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The only discrimination (from adults) we've run into with our 17 yr old so far has been from people who don't believe the condition exists, but then they don't believe ADHD exists either. They usually ascribe our son's actions to bad parenting or a bad kid who doesn't want to try.
The other situation which I don't know if you could classify as discrimination is the lack of interest and follow through ( or flat out refusal) when it comes to schooling and IEP/504's.
His peers on the other hand have discriminated against him since 1st grade with verbal and physical attacks and unfortunately that's how kids are especially when the schools and parents turn a blind eye with the usual "boys will be boys".
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Old 03-09-2009, 11:37 AM
 
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The only problem so far with is one mother down the street from us...when she thought my son did something she considered odd, or different from her boys who are the same age, he and I both got her "look" but she never said anything. It made me uncomfortable and I tended her avoid her because of it. This was before the dx of Asperger's. When I told her about the dx, she was surprisingly nice about it. We'll see if we still get the look, because the next time I see it, she'll be hearing about it!
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Old 03-10-2009, 10:36 PM
 
Location: Fordyce Arkansas
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My biggest discriminator is my hubby who wants to deny his son has AS! I get a lot of looks anyways because we have 5 children so I do not pay attention anymore to people.
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Old 03-10-2009, 10:51 PM
 
Location: Vermont
12,975 posts, read 2,984,582 times
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Yes...I have noticed that my daughter is not tolerated well by "some" out in the community. My daughters obsessive interests in plants and our pets sets her apart in conversation as she is not able to comfortably shift topics to have a natural conversation. Some people do not have patience for this. She does not have "close" friends, but desires to have meaningful relationships. It is sad because she truly has a good heart. It is so difficult for individuals with aspergers fitting in although they truly seek the company of others. She doesn't always know that her appearance is unkept at times...and needs lots of guidance. However, she feels she looks fine. She doesn't see herself as different, so she isn't able to change her approaches and I am constantly using non verbal cues to redirect her. Oh...btw...she is 21 so is now a young adult. Emotionally, she is on the level of an adolescent I would say.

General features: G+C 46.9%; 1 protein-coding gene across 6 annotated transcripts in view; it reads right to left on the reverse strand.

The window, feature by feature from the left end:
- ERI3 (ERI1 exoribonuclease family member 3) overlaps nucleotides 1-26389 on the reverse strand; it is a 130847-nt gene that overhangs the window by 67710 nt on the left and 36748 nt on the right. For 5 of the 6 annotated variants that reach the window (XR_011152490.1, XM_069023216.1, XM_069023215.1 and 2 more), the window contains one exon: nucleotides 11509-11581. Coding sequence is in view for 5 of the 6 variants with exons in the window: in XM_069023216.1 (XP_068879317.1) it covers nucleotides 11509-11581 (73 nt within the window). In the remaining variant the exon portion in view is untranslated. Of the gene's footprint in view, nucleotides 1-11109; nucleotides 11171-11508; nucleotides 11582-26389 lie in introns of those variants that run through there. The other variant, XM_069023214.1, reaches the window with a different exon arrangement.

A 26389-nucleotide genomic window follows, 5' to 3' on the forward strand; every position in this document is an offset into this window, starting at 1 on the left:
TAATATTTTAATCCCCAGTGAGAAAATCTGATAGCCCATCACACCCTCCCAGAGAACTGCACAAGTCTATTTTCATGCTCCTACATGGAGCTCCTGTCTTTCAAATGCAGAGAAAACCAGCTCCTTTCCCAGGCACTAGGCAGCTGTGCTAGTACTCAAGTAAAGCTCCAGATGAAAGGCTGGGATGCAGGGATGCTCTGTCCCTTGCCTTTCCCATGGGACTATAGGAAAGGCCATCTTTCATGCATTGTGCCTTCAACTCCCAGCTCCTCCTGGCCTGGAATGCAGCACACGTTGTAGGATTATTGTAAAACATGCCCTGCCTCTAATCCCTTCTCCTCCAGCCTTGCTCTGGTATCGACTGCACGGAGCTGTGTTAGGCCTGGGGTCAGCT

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Old 03-12-2009, 01:38 PM
 
8 posts, read 28,911 times
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18 yr old step-son with very similar atributes, MistyVT. That has to be the most frustrating part. You can't TELL someone there is a problem, you can't FORCE understanding, and I have learned that reacting in frustration only makes things worse. My deepest worry is that his mother is still deep in denial, as in the past 4 years, I have seen the lad regress and the issues are only magnifying as he gets older. I feel like an innocent by-stander caught up in a relationship chaulk full of mental disorders, that I have absolutely no clue on how to deal with, without going mental myself...